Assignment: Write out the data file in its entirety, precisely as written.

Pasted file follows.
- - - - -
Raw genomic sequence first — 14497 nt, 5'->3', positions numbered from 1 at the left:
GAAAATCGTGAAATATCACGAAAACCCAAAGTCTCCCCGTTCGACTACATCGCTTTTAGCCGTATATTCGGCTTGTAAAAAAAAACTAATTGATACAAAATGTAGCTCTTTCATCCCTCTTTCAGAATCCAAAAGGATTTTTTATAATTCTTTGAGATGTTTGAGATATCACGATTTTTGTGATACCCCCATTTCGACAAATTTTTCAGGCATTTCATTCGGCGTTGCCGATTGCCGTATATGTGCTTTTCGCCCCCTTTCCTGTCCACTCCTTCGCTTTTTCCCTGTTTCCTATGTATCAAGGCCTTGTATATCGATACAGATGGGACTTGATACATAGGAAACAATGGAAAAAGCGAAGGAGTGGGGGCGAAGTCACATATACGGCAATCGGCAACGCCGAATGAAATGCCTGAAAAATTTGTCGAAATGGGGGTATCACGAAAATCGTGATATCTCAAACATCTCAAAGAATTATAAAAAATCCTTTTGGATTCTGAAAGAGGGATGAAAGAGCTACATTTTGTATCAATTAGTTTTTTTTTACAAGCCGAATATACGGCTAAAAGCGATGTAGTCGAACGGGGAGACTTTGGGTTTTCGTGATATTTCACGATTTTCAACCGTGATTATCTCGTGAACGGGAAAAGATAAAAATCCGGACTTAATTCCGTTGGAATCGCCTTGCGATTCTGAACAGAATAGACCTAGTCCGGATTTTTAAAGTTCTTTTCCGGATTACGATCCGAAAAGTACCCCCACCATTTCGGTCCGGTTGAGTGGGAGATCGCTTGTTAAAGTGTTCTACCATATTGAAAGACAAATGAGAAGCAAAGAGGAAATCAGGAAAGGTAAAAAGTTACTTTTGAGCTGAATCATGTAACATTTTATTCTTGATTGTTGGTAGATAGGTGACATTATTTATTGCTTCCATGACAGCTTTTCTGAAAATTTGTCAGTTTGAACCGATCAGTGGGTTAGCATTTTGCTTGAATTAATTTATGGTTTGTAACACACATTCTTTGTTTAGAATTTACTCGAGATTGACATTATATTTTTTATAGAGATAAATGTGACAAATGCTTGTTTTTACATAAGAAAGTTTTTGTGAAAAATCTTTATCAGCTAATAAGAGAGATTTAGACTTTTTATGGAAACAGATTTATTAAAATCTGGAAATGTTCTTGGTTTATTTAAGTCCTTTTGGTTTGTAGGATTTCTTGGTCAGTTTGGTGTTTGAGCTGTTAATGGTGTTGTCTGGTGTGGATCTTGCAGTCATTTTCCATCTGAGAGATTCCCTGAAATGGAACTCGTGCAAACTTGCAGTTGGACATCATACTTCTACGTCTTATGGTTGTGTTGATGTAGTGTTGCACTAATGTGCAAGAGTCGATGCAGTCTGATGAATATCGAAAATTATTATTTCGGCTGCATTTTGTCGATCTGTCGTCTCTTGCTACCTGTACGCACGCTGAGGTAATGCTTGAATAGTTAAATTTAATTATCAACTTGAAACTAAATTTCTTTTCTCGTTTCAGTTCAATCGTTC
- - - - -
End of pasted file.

Raw genomic sequence first — 14497 nt, 5'->3', positions numbered from 1 at the left:
GAAAATCGTGAAATATCACGAAAACCCAAAGTCTCCCCGTTCGACTACATCGCTTTTAGCCGTATATTCGGCTTGTAAAAAAAAACTAATTGATACAAAATGTAGCTCTTTCATCCCTCTTTCAGAATCCAAAAGGATTTTTTATAATTCTTTGAGATGTTTGAGATATCACGATTTTTGTGATACCCCCATTTCGACAAATTTTTCAGGCATTTCATTCGGCGTTGCCGATTGCCGTATATGTGCTTTTCGCCCCCTTTCCTGTCCACTCCTTCGCTTTTTCCCTGTTTCCTATGTATCAAGGCCTTGTATATCGATACAGATGGGACTTGATACATAGGAAACAATGGAAAAAGCGAAGGAGTGGGGGCGAAGTCACATATACGGCAATCGGCAACGCCGAATGAAATGCCTGAAAAATTTGTCGAAATGGGGGTATCACGAAAATCGTGATATCTCAAACATCTCAAAGAATTATAAAAAATCCTTTTGGATTCTGAAAGAGGGATGAAAGAGCTACATTTTGTATCAATTAGTTTTTTTTTACAAGCCGAATATACGGCTAAAAGCGATGTAGTCGAACGGGGAGACTTTGGGTTTTCGTGATATTTCACGATTTTCAACCGTGATTATCTCGTGAACGGGAAAAGATAAAAATCCGGACTTAATTCCGTTGGAATCGCCTTGCGATTCTGAACAGAATAGACCTAGTCCGGATTTTTAAAGTTCTTTTCCGGATTACGATCCGAAAAGTACCCCCACCATTTCGGTCCGGTTGAGTGGGAGATCGCTTGTTAAAGTGTTCTACCATATTGAAAGACAAATGAGAAGCAAAGAGGAAATCAGGAAAGGTAAAAAGTTACTTTTGAGCTGAATCATGTAACATTTTATTCTTGATTGTTGGTAGATAGGTGACATTATTTATTGCTTCCATGACAGCTTTTCTGAAAATTTGTCAGTTTGAACCGATCAGTGGGTTAGCATTTTGCTTGAATTAATTTATGGTTTGTAACACACATTCTTTGTTTAGAATTTACTCGAGATTGACATTATATTTTTTATAGAGATAAATGTGACAAATGCTTGTTTTTACATAAGAAAGTTTTTGTGAAAAATCTTTATCAGCTAATAAGAGAGATTTAGACTTTTTATGGAAACAGATTTATTAAAATCTGGAAATGTTCTTGGTTTATTTAAGTCCTTTTGGTTTGTAGGATTTCTTGGTCAGTTTGGTGTTTGAGCTGTTAATGGTGTTGTCTGGTGTGGATCTTGCAGTCATTTTCCATCTGAGAGATTCCCTGAAATGGAACTCGTGCAAACTTGCAGTTGGACATCATACTTCTACGTCTTATGGTTGTGTTGATGTAGTGTTGCACTAATGTGCAAGAGTCGATGCAGTCTGATGAATATCGAAAATTATTATTTCGGCTGCATTTTGTCGATCTGTCGTCTCTTGCTACCTGTACGCACGCTGAGGTAATGCTTGAATAGTTAAATTTAATTATCAACTTGAAACTAAATTTCTTTTCTCGTTTCAGTTCAATCGTTC